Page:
One of my favorite commercials was the “MORE SPAM PLEASE!” It made me laugh every time but failed to move me to the store. This cannot be said for Spamalot as I stopped into my local grocer at 11 p.m., on the way home from the theater, to make sure I picked up a can to have with my eggs for breakfast. I could hardly sleep being bemused at the idea of Eggs and Spam. To be honest, I was happily surprised with the result.

Spam, you see, is a contraction of Spiced Ham. Hormel first packaged Spam as Hormel’s Spiced Ham. One year later they changed the name and the rest is history. Upon opening the can I couldn’t help but think of the work of previous generations of chefs who tried, failed, and tried again at preserving meats so that they wouldn’t spoil. Until refrigeration became so commonplace in our society, canning was the best and only way to preserve foods mainly to last us throughout the winter months. One of my favorite preserves in Duck Confit. Duck Confit is duck meat poached in duck fat and covered completely in a jar with the same renderings. The perfect seal of fat prevents any bacteria from getting in contact with the meat causing it to spoil. It’s might tasty too! Confit is shortened from the French: Confiture, which is a preserve of fruit.

Spam, while commonplace today, is an example of the pinnacle of the process of food preservation. It utilizes all edible portions of a pig, wasting nothing. It provides protein calories at a very reasonable price and it has a long shelf life. The knowledge and skill needed to accomplish this is beyond most home cooks and chefs alike. My hat is off to Spam in the year of their 75th anniversary, for feeding generations of families and spawning such a fantastic musical farce.

My breakfast today: Fried Spam, whole wheat toast, a glass of low fat milk and 2 eggs sunny side up garnished with both cilantro and jalepeno chutneys. I’m a happy, preserved meat eating kind of guy today.

Eat Well and Smile Often.


Pam Don’t Take My Spam (click it, I dare you)

4 a.m. Are You Freaking Kidding Me!?

I am God forsaken. There, I said it, God for-sa-ken. No, no, no not in any serious or REAL way, in truth I consider myself very fortunate. I own a home (with the bank being the primo numero uno shareholder), a car (different bank, same story), and a good paying job. None of these things I take lightly and am very appreciative to have all of them. Let me explain: I wake up every morning at 4 a.m. No alarm needed. Doesn’t matter if I went to bed a 2 a.m., I still wake up at 4. God for-sa-ken.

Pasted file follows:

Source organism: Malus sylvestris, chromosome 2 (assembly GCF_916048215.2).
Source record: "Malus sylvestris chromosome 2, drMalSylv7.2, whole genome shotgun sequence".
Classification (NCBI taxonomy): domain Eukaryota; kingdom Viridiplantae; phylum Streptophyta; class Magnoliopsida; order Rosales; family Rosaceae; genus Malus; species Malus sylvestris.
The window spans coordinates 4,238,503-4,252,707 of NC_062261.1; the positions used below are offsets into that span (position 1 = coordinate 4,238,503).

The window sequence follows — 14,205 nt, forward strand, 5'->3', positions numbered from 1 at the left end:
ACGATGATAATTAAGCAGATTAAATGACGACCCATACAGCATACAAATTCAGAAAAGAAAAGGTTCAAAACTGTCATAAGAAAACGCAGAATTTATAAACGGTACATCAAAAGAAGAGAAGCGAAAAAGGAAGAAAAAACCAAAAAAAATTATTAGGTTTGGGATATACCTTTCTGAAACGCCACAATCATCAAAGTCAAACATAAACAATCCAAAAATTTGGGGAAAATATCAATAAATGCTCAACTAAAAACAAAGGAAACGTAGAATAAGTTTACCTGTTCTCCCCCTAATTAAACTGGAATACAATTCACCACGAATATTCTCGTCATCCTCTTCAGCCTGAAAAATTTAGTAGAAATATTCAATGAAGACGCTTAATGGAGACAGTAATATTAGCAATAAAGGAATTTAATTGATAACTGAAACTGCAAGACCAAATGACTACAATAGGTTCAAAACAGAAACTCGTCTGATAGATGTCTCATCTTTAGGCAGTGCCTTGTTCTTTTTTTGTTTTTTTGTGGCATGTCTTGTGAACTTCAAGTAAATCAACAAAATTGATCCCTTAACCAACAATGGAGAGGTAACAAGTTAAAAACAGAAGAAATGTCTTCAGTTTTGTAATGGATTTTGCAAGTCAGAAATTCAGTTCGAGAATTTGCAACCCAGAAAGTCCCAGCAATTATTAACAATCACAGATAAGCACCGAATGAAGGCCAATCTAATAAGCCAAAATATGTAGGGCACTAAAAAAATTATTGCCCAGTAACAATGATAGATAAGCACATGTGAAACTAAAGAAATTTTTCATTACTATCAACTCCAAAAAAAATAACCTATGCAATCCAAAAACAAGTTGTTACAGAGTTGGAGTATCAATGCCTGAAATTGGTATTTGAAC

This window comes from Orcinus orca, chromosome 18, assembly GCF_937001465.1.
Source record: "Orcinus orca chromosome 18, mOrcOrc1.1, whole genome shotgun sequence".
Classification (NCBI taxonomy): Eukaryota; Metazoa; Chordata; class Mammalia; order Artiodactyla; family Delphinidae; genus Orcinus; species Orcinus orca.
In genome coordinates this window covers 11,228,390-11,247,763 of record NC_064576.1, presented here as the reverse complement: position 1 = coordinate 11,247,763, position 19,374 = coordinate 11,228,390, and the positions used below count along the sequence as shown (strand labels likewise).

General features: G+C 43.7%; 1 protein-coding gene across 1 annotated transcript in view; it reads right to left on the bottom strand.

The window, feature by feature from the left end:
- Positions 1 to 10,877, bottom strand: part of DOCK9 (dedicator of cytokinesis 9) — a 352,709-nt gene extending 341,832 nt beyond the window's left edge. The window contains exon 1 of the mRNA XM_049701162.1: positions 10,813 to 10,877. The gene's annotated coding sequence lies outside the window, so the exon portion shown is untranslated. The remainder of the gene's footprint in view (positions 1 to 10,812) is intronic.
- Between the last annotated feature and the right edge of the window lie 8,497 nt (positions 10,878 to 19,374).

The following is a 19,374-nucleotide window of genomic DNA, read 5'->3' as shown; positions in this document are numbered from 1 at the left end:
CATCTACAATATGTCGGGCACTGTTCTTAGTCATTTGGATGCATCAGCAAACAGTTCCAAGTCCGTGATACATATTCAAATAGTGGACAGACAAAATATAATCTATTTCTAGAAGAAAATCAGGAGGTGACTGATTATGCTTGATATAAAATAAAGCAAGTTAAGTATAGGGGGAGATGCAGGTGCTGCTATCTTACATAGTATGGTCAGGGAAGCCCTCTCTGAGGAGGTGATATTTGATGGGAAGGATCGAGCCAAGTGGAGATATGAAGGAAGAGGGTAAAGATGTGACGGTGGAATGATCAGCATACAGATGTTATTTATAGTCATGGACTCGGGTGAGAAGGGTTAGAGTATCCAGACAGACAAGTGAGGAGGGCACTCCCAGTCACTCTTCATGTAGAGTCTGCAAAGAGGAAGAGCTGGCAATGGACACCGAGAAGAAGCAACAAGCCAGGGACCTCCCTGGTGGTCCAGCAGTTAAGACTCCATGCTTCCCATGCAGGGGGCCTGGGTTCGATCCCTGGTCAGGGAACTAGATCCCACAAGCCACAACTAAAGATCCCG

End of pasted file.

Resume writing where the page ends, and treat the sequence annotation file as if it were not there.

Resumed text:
Now mind you, I am very scintillating a 4 in the morning. How many of you can say that? Well, I am, but neither of my ex-wives nor any of the lovely women I have had great fortune of knowing over the years was . . . scintillating at 4 in the morning that is. Now they are all extremely pleasant, charming women but at 4 a.m. they are either headed to bed, with what is sure to be the mother of all hangovers awaiting them, or so fast asleep that even their dreams are taking a nap. Unless, of course, you consider hairdos at that hour . . . in which case they were ALL scintillating!

So here I am, 4 A.M. alone. What to do? Hmmm, drink coffee! Drink Coffee. Yes, as millions of shift workers have done before me, I’ll drink coffee. Hmmm . . . what to drink? Dad and mum loved Folgers. Nah, can’t do it. Peet’s, I’ll drink Peet’s, and so for years I did just that. In fact I served Peet’s Major Dickason’s blend to my clients when I was catering. It was fabulous! Loved it! Bought it by the 5 pound bag even. Until one day . . .

Not so long ago I was looking for a new culinary challenge. Cooking school for me was a real blast. It was my art school education. To know me, is to know that I am a techno-geek, in a masculine way, kind of guy. I like to learn how to DO things. Culinary school was great for this. I learned classic French cooking techniques along with the science to back it up. I also got the chance to experiment with colors, tastes, textures and aromas. It was cool and that experience lasted me for quite a while. Until one day I happened upon an article about roasting coffee. Sounds like fun. By then I had begun straying from Peet’s and started checking out the local roasters. Their coffees are good. So I searched for, and found, a local company that supplies green coffee beans. I bought from them a book, a Whirley-Pop stove top popcorn popper, 2 pounds of Guatemalan Huehuetenango and away I went: Newbee Roaster.

Wow! What a difference. The first batch I ever roasted tasted like an entirely different beverage. Even better than Peet’s. Smooth, rich, chocolaty . . . breakfast in a mug. Needless to say I have become a coffee snob. Oh well, it’s the cross I bear. Now I can tell you all about the endothermic, ectothermic, endothermic, ectothermic process involved but I have gone on too long already. In closing, I am of the belief that the only true great cup of coffee is found in a French press. Here’s how I do it.

2 tablespoons of medium ground coffee per 8 oz cup (roasted fresh that day is the uber-best)

Water brought to a boil and let sit for 30 seconds (colloidal suspension thing)

Pour grounds into press carafe, fill carafe with hot water, place plunger on top (do not plunge), wait 4 minutes, plunge and serve.

Eat Well and Smile Often,


I’ll take mine with sugar please.